[racket-dev] Square-bracket-sensitive macros in Scribble sandboxes

From: Eli Barzilay (eli at barzilay.org)
Date: Sat Nov 24 19:36:29 EST 2012

Yesterday, Neil Toronto wrote:
> Without extra assumptions, it's impossible to tell what's supposed
> to be an element and what's supposed to be a row. For example, this
> is ambiguous:
>    (array ((list 1 2)))
> It could be a one-dimensional array containing just '(1 2), or a 1x3
> array containing 'list, '1 and '2.
> My current "extra assumption" is that "[" means "this is a row", and
> anything else means "this is an element". The extra assumption could
> also be that everything is quasiquoted, and then the shape of the
> parens wouldn't matter.

I'm probably missing the problem, which wouldn't be surprising since I
didn't even tried to look up the `array' documentation...  But, there
are two things that seem relevant:

1. For just plain vector syntax, you still have quasiquotes do the
   usual thing, it only happens that #(...)s are implicitly quoted.
     -> #((list 1 2))
     '#((list 1 2))
     -> #(,(list 1 2))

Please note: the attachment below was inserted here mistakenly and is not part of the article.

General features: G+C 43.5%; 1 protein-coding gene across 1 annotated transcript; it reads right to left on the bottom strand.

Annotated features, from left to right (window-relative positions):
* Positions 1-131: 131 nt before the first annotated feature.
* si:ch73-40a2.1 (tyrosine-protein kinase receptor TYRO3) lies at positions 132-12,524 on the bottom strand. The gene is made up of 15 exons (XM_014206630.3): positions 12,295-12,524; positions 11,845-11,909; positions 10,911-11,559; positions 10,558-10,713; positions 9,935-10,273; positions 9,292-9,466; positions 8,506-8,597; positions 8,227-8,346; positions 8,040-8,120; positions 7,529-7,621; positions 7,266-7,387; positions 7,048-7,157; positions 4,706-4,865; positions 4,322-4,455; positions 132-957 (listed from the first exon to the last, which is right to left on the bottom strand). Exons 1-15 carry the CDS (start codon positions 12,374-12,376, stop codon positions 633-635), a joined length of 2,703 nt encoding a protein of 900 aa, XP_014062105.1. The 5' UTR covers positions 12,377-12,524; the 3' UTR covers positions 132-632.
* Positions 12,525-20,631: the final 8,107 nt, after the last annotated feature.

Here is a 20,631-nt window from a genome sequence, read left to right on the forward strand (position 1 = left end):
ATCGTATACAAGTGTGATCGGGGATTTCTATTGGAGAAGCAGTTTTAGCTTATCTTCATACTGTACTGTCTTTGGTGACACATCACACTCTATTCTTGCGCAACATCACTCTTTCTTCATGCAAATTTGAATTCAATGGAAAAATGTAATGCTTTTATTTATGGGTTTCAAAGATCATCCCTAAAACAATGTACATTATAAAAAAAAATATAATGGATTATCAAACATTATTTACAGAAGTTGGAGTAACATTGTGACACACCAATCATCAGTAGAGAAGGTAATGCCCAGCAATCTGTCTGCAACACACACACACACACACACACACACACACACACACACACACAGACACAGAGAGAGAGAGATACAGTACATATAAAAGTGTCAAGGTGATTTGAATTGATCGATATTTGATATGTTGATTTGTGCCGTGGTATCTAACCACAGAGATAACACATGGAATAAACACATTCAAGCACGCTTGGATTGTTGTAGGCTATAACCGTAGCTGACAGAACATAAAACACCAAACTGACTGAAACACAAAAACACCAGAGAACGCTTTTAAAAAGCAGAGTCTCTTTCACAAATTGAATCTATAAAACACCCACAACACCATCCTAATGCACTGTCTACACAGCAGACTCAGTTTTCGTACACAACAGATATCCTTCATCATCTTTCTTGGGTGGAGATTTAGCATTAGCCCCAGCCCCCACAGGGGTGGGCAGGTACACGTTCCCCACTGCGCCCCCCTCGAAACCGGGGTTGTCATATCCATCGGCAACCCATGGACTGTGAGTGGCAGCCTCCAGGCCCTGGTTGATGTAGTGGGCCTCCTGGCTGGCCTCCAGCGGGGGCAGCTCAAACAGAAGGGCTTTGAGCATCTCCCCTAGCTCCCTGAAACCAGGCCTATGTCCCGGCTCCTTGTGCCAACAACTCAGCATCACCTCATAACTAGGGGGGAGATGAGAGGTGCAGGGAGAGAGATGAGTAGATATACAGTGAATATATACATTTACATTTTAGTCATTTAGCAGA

'#(,(list 1 2))
     -> `#(,(list 1 2))
     '#((1 2))

2. Alternatively, the last paragraph that you wrote above can also be
   easily translated by just replacing "[" with "#(", so the array
   macro distinguishes its contents based on that:
     -> (define-syntax foo
          (syntax-rules ()
            [(foo #(x ...)) (list 'array x ...)]
            [(foo x)        (list 'datum x)]))
     -> (foo (+ 1 2))
     '(datum 3)
     -> (foo #((+ 1 2)))
     '(array 3)
   It's obviously a trivially simple example, but if you currently
   just dispatch on the paren-shape, then using #(...) instead should
   work just as well, be more robust, and not introduce the
   shape-dependent feature.

Am I missing something?

          ((lambda (x) (x x)) (lambda (x) (x x)))          Eli Barzilay:
                    http://barzilay.org/                   Maze is Life!

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